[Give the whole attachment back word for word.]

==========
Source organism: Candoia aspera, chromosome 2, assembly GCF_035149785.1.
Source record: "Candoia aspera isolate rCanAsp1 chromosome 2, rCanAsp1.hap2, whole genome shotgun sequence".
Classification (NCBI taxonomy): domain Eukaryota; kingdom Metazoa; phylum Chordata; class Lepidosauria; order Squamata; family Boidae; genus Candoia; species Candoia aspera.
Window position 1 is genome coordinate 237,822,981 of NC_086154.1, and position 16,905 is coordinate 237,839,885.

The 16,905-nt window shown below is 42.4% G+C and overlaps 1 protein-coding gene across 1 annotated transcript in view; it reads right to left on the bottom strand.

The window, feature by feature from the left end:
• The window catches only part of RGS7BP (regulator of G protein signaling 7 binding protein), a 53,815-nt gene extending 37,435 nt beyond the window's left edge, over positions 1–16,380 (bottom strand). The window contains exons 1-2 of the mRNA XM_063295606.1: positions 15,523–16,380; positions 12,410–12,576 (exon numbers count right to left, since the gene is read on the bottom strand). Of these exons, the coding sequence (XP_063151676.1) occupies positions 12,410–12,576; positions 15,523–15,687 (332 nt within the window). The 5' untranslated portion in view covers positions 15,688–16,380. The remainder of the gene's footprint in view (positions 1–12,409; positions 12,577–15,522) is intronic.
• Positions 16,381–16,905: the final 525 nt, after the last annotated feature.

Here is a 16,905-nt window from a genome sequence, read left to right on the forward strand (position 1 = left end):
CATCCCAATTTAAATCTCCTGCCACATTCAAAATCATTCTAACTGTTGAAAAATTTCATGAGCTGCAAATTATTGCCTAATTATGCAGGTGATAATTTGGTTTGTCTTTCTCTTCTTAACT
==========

Source organism: Candoia aspera, chromosome 2, assembly GCF_035149785.1.
Source record: "Candoia aspera isolate rCanAsp1 chromosome 2, rCanAsp1.hap2, whole genome shotgun sequence".
Classification (NCBI taxonomy): domain Eukaryota; kingdom Metazoa; phylum Chordata; class Lepidosauria; order Squamata; family Boidae; genus Candoia; species Candoia aspera.
Window position 1 is genome coordinate 237,822,981 of NC_086154.1, and position 16,905 is coordinate 237,839,885.

The 16,905-nt window shown below is 42.4% G+C and overlaps 1 protein-coding gene across 1 annotated transcript in view; it reads right to left on the bottom strand.

The window, feature by feature from the left end:
• The window catches only part of RGS7BP (regulator of G protein signaling 7 binding protein), a 53,815-nt gene extending 37,435 nt beyond the window's left edge, over positions 1–16,380 (bottom strand). The window contains exons 1-2 of the mRNA XM_063295606.1: positions 15,523–16,380; positions 12,410–12,576 (exon numbers count right to left, since the gene is read on the bottom strand). Of these exons, the coding sequence (XP_063151676.1) occupies positions 12,410–12,576; positions 15,523–15,687 (332 nt within the window). The 5' untranslated portion in view covers positions 15,688–16,380. The remainder of the gene's footprint in view (positions 1–12,409; positions 12,577–15,522) is intronic.
• Positions 16,381–16,905: the final 525 nt, after the last annotated feature.

Here is a 16,905-nt window from a genome sequence, read left to right on the forward strand (position 1 = left end):
CATCCCAATTTAAATCTCCTGCCACATTCAAAATCATTCTAACTGTTGAAAAATTTCATGAGCTGCAAATTATTGCCTAATTATGCAGGTGATAATTTGGTTTGTCTTTCTCTTCTTAACT